Sexual Relationships

“Don’t be afraid to discuss this and related issues with professionals trained to listen and help.”

For some couples, sexual intimacy continues to be a satisfying part of their relationship, but dementia may alter the person’s attitude. Gentle cuddling and holding may be mutually satisfying, and will let you know if he or she is able or inclined to engage in further intimacy. It is wise to be patient. The person may not respond in the same way as before, or may seem to lose interest. The opposite may occur too. The person may make excessive demands for sex, or behave in a manner that makes you feel uncomfortable. If this is a problem, you may consider sleeping in a separate bedroom. Whether this becomes a permanent feature is a difficult decision to make, but one you must make if necessary. You may feel guilty about yours or your partner’s needs. Seek help from other caregivers or professionals you trust and don’t be afraid to discuss these and related issues with a professional trained to understand and help you manage.

Wandering

“If the person is lost, seek help immediately and don’t delay calling the police.”

This is a worrying problem, which needs managing. The person with dementia may wander around the home or leave the house and wander around the neighborhood. If possible, prevent them from leaving the home without your knowledge, by making sure your home is secure. Safety is a primary concern when the person with dementia is out in public alone. Make sure they have identification on them and keep an up-to-date photograph of them, in case they get lost. If the person is lost, then alert your neighbors, friends and local police immediately. It is worth warning the police in advance of the person’s condition and the possibility that they may get lost. Check the usual shops that they visit to eliminate those from the search. When the person is found, avoid confrontation and showing anger – speak calmly, with acceptance and love. It is not their fault, but a problem associated with dementia.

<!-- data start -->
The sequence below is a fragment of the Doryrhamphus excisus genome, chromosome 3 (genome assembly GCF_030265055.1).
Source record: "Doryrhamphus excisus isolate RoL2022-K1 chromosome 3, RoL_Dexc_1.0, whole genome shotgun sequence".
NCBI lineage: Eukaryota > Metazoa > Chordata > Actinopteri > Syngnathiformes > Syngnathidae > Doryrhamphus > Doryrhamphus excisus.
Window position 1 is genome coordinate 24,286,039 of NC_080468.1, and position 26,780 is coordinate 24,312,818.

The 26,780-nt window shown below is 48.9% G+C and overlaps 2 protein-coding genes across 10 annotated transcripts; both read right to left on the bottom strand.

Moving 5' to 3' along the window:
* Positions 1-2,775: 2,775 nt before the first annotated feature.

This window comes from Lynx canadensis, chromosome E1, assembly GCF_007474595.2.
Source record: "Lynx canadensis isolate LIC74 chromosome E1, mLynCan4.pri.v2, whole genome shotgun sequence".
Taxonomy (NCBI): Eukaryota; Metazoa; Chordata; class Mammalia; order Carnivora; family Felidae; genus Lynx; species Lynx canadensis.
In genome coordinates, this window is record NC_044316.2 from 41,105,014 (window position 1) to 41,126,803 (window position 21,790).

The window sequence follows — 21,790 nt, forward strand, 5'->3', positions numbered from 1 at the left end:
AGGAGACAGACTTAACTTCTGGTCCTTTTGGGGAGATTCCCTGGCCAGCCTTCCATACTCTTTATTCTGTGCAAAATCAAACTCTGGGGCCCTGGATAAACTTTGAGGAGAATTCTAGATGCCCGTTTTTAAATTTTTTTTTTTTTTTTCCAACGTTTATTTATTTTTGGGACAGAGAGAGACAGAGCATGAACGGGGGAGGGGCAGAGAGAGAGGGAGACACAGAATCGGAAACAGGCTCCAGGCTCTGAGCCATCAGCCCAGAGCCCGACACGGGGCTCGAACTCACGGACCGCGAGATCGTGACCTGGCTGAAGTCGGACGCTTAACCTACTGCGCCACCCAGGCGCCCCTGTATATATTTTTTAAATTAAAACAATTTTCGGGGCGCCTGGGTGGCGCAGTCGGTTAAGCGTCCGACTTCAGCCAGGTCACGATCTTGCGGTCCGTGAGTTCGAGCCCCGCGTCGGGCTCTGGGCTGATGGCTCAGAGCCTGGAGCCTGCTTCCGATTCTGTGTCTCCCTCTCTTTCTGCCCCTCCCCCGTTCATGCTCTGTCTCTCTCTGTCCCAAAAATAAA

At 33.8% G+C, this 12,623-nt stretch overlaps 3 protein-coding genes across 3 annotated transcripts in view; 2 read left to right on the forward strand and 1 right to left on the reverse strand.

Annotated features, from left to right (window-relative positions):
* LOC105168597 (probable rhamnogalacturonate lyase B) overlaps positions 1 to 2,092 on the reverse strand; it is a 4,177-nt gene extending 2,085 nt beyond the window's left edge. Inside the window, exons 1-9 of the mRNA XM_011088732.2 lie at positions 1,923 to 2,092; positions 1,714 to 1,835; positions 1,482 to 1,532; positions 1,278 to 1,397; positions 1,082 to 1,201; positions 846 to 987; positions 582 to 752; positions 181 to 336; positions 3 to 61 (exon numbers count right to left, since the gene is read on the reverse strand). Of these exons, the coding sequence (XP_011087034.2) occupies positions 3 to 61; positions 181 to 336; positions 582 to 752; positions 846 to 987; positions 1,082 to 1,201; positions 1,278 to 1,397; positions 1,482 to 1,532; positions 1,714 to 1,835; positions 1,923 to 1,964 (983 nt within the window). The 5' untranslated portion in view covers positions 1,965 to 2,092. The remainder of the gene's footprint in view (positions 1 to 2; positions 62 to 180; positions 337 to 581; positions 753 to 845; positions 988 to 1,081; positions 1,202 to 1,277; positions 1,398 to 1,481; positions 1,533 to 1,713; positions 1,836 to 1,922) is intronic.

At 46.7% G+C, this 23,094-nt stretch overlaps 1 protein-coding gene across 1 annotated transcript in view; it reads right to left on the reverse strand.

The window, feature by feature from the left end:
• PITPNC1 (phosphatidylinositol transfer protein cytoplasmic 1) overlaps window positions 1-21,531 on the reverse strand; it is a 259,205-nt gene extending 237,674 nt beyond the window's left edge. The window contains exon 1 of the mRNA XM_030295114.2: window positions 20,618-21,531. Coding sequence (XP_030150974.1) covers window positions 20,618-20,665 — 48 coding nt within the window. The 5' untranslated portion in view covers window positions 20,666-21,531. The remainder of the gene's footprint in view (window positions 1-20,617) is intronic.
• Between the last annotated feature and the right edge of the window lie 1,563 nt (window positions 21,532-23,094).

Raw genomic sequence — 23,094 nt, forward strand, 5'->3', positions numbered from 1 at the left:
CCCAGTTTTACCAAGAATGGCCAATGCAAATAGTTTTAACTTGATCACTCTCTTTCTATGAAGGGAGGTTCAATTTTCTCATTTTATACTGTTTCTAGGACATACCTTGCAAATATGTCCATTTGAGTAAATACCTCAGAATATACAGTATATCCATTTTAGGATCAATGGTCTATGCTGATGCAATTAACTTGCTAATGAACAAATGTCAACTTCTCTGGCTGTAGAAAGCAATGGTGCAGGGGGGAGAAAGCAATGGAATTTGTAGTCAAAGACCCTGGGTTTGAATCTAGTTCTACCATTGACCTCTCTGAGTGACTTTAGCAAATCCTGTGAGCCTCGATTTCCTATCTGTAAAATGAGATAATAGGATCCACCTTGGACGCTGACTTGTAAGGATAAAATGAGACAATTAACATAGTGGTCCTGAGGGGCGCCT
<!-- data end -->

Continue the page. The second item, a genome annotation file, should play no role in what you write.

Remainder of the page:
Violence and Aggression

“Violence and aggression are caused by the illness.”

From time to time, the person may become angry, aggressive or violent. It is not a personal attack on you, but a part of their illness. There are many reasons why a person with dementia may feel angry. They may not like being helped with things they used to do on their own, or may simply be frustrated due to an inability to do things. These short-term changes happen for a variety of reasons such as the person’s sense of loss of social control and judgment, loss of the ability to express negative feelings safely, and loss of the ability to understand the actions and abilities of others. It is therefore worth finding and avoiding the causes of unwanted certain reactions. If the person feels angry, aggressive or violent, keep calm and try not to show fear or alarm. Give them more space and try to draw their attention to a calming activity. This is one of the most difficult things to cope with for a caregiver, and if violence occurs often, you will need to seek help. Talk to someone for support, and speak with your doctor about help with managing the person..

Depression and Anxiety

“Depression is serious but treatable, so seek help and advice on how to deal with it”

The person with dementia may experience depression and be withdrawn and unhappy, speaking and thinking slowly. Dementia is a disabling disease, and it is understandable for a person with dementia to be depressed at times, so don’t expect the person to recover from depression immediately. Depression and anxiety can affect daily routines and interest in food, resulting in declining health. It is essential to provide more love and support for the person during these periods. Contact their doctor, who will be able to help or offer a referral to a counselor, psychologist or psychiatrist. Treat this problem seriously and seek help.